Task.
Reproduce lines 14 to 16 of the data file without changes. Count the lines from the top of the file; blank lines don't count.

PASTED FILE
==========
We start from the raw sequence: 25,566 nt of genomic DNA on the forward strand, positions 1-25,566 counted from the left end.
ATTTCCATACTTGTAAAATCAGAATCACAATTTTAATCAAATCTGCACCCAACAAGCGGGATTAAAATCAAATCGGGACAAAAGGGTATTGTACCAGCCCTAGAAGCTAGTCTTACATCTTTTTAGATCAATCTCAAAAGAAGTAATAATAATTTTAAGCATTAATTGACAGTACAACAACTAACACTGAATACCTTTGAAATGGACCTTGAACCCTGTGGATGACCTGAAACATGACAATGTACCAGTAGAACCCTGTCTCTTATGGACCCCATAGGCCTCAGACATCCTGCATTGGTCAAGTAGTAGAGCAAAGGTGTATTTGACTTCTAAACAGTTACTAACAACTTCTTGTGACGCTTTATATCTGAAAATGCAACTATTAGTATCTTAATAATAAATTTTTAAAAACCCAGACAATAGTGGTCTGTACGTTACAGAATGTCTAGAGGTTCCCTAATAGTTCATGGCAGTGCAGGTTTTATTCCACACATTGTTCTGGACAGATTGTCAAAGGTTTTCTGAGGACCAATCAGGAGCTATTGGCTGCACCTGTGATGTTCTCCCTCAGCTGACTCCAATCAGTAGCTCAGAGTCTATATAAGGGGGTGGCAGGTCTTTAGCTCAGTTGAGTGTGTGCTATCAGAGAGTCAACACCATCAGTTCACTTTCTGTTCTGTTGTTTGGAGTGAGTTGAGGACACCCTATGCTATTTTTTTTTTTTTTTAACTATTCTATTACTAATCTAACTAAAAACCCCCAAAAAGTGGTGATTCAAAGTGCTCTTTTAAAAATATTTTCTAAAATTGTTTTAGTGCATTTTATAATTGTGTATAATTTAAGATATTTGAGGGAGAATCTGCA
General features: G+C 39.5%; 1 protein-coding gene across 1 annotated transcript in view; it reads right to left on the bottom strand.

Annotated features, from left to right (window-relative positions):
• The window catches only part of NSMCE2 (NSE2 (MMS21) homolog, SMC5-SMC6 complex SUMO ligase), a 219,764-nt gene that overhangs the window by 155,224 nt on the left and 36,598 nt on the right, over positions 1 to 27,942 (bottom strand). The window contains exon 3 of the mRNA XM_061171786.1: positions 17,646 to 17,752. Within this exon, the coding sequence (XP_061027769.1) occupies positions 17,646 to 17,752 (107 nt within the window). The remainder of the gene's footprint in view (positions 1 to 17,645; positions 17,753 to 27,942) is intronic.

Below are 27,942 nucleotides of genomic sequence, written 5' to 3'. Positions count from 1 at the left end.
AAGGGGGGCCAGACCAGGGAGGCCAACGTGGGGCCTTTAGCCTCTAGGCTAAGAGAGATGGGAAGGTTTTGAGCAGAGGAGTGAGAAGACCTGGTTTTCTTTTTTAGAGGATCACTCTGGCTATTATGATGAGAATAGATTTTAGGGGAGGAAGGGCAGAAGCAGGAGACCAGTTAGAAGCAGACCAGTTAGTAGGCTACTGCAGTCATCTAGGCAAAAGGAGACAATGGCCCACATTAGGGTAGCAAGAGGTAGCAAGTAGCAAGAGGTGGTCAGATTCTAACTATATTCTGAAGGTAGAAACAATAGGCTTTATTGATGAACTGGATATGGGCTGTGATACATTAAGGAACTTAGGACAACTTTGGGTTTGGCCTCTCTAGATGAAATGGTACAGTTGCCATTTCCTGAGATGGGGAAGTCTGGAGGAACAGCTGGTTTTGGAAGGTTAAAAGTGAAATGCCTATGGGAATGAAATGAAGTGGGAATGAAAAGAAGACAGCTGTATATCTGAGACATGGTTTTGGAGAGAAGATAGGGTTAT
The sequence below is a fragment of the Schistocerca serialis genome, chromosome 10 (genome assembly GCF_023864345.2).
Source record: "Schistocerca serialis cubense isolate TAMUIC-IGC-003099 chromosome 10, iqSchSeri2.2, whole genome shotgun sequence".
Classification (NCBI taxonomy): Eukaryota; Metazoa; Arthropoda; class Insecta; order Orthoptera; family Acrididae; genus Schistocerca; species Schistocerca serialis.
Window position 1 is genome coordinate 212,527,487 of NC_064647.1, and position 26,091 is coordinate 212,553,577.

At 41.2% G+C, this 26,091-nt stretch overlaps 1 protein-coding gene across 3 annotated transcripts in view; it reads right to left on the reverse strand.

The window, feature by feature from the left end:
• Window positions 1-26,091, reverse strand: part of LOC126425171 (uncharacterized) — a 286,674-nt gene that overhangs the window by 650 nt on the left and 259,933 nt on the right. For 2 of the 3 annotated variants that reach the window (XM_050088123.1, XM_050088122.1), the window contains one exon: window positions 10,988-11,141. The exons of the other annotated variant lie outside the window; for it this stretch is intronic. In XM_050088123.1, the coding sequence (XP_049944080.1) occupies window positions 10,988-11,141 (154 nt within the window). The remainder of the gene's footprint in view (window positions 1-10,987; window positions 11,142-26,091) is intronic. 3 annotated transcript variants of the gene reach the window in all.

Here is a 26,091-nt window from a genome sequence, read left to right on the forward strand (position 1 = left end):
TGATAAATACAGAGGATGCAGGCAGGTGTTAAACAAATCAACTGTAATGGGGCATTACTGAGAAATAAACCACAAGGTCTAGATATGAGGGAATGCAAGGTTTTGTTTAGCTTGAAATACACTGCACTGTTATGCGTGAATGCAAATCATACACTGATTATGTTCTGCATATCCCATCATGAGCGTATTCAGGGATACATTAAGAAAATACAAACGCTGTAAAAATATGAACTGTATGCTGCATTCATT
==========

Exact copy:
• Window positions 1-26,091, reverse strand: part of LOC126425171 (uncharacterized) — a 286,674-nt gene that overhangs the window by 650 nt on the left and 259,933 nt on the right. For 2 of the 3 annotated variants that reach the window (XM_050088123.1, XM_050088122.1), the window contains one exon: window positions 10,988-11,141. The exons of the other annotated variant lie outside the window; for it this stretch is intronic. In XM_050088123.1, the coding sequence (XP_049944080.1) occupies window positions 10,988-11,141 (154 nt within the window). The remainder of the gene's footprint in view (window positions 1-10,987; window positions 11,142-26,091) is intronic. 3 annotated transcript variants of the gene reach the window in all.

Here is a 26,091-nt window from a genome sequence, read left to right on the forward strand (position 1 = left end):
TGATAAATACAGAGGATGCAGGCAGGTGTTAAACAAATCAACTGTAATGGGGCATTACTGAGAAATAAACCACAAGGTCTAGATATGAGGGAATGCAAGGTTTTGTTTAGCTTGAAATACACTGCACTGTTATGCGTGAATGCAAATCATACACTGATTATGTTCTGCATATCCCATCATGAGCGTATTCAGGGATACATTAAGAAAATACAAACGCTGTAAAAATATGAACTGTATGCTGCATTCATT